In a recent interview with Mitch Gallagher, guitarist Paul Gilbert talked about his last 40 years as a guitarist.
Read what he said:
You said that after 40 years you’ve evolved your way of looking at the guitar fretboard and how you approach the guitar. Tell us a little about what that means.
“That means I’m actually starting to accomplish my original goal of wanting to play the guitar, that I had before I actually played the guitar. [Laughs] Imagine, I’m 8 years old, I love rock ‘n’ roll, Led Zeppelin, and I want to play, and I had music in my head. And these riffs and melodies that I wanted to play them. I had the instrument, but I had no idea how to get them out.
“Anybody who learns the instrument – we often have the similar paths. We take lessons, we learn the scales, arpeggios, chords… I did the same thing as anybody and I have self-taught a lot as well. Learn the stuff you’re supposed to learn.
“And in that process I forgot my original goal. Which was – I’ve got music in here [head] and I want to get it into my hands and out through the amp. And it’s amazing how long I forgot that goal. And the thing that helped me rediscover it was actually being angry at myself for not being able to play a simple blues with a lot of melodic intention. Rhythmic intention too, really. To be able to play like two notes per chord.
“I could play a million notes per chord, but to just pick the best two was just something that I wasn’t able to do very well. And that made me angry and I thought, ‘I’m supposed to be a professional.’ [Laughs]
“So that became sort of a personal mission. First of all, I’ve got it here [in my head] and I’ve gotta know where they are. And that was the beginning. And I’m about five or six years into that now and it’s helped everything. I’m a better metal player because of it. Certainly a better blues player because of it. I’m the better songwriter because of it. The general idea being it starts with something that you hear inside your head.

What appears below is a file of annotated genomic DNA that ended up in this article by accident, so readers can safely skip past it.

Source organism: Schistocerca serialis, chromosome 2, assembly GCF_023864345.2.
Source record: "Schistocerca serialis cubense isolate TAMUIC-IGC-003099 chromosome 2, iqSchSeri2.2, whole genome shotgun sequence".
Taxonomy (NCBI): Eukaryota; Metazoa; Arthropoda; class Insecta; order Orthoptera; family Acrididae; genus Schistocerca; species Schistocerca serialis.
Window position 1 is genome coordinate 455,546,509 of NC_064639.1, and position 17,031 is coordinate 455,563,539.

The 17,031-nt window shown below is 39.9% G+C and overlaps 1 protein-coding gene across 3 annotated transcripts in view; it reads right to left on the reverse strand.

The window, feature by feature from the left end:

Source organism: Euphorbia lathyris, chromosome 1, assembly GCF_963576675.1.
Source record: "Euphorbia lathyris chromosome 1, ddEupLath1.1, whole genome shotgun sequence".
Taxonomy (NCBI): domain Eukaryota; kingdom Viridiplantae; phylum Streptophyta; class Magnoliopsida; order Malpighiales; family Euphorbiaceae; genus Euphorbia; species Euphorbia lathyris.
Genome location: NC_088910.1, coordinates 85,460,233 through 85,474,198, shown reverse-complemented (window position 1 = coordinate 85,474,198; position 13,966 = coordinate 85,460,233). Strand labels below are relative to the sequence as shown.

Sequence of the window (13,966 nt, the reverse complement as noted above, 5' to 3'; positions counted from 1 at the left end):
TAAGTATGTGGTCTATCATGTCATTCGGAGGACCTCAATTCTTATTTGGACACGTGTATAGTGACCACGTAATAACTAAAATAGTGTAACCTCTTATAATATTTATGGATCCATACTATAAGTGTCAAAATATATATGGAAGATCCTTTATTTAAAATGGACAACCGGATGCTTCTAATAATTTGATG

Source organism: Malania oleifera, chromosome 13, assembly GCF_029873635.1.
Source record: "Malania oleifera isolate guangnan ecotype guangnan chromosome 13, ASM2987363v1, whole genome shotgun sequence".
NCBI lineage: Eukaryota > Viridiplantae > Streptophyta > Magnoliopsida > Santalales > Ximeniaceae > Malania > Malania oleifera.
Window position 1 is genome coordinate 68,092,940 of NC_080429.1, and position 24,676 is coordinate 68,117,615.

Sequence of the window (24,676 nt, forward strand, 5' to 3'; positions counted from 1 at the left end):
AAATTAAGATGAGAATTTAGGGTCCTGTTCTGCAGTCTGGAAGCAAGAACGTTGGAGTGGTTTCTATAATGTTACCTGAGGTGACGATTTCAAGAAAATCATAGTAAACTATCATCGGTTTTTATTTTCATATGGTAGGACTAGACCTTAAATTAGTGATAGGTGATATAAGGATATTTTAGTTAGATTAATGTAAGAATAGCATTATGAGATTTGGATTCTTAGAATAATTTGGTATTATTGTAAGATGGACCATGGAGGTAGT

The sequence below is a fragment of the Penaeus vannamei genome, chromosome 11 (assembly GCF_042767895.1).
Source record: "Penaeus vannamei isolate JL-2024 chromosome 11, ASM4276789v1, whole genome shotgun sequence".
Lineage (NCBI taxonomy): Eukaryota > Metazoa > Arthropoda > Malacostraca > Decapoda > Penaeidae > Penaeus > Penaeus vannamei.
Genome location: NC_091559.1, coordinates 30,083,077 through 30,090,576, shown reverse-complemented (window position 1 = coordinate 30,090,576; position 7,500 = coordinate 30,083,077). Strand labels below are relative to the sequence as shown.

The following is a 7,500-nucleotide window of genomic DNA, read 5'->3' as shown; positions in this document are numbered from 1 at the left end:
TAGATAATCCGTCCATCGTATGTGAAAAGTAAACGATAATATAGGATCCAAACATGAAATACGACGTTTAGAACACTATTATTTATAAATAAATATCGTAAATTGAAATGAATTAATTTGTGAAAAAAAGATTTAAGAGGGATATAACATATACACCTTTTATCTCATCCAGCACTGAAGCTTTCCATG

“Sometimes I’d experiment with students; I’ll say, ‘Without making any physical sound, say your name in your head.’ And you can hear it. There’s a part of your mind that can hear sound without actually making any sound. And that lets you know where it is and then you start to experiment with that. Can I hear a melody? Can I hear a rhythm?
“For me it’s still pretty hard to really hear rhythm without moving some part of my body. It can be as something as small as just chomping my teeth together. But it’s really helpful to move your foot, your shoulders, something to connect to rhythm. But melody, I can start to hear it without any physical manifestation of it. But then, it’s a lot more rewarding when you can pick up an instrument and have that come out just the way you heard it inside.
“And that process is so rewarding, so satisfying. And certainly there’s many things I love about the guitar that I played over the years. But that connection that I craved as an 8-year-old and I’m finally being able to do with success now is, you know… My chin’s getting all wobbly because it makes me emotional just thinking about it. It’s just so satisfying.”
Tell us more about that process. How do you get that out of your head and onto your instrument? Is it an ear training thing? Is it a technique thing, a scale thing? How does that get from one place to the other?
“Well, you’ve got to choose your battle a little bit. Because it’s a language and we’re human beings. So to learn a language is a process. And I don’t want to overstep what I’m able to do. I think blues is a great doorway into almost anything. It’s a great doorway into jazz, it’s certainly connected to rock ‘n’ roll.
“On the face of it I think a lot of rock players… For a long time I thought, ‘Oh, blues, it’s simple compared to rock. In the end it’s turned out to be, at least for me, a bit more sophisticated. Because there were changes. If you play a typical major blues over three dominant chords, I found myself really having to be more harmonic and sophisticated than I would be in your typical rock ‘Stairway to Heaven’ kind of progression. You can go deep with anything, so it’s not like one is superior.
“But the language that I had to learn in order to navigate with some authority through typical blues changes was not dumbing it down at all. It was like I’m back to school here. There’s a lot of stuff I had to learn. And I’m still learning. And that learning process has been so rewarding and so much fun. And it is easily 50% training my ear and that inner melodic generator. Not only what I’m seeing, but what I’m hearing. And half the battle is can you play a good blues solo on a kazoo? [Laughs] Do you know what the sonic target is to aim for? It’s more than just knowing a shape on the fretboard, it’s knowing how it’s supposed to sound.
“And of course, like any style of music, it has it subtle inflections, its elements of expression. And blues is full of that, that’s one of the reasons I love it so much. It’s not just A and C, it’s C bent slightly towards the C# just enough to give you this face and to connect to a certain kind of eyebrow. Which connects to a certain kind of emotion. That’s when you really start feeling it.”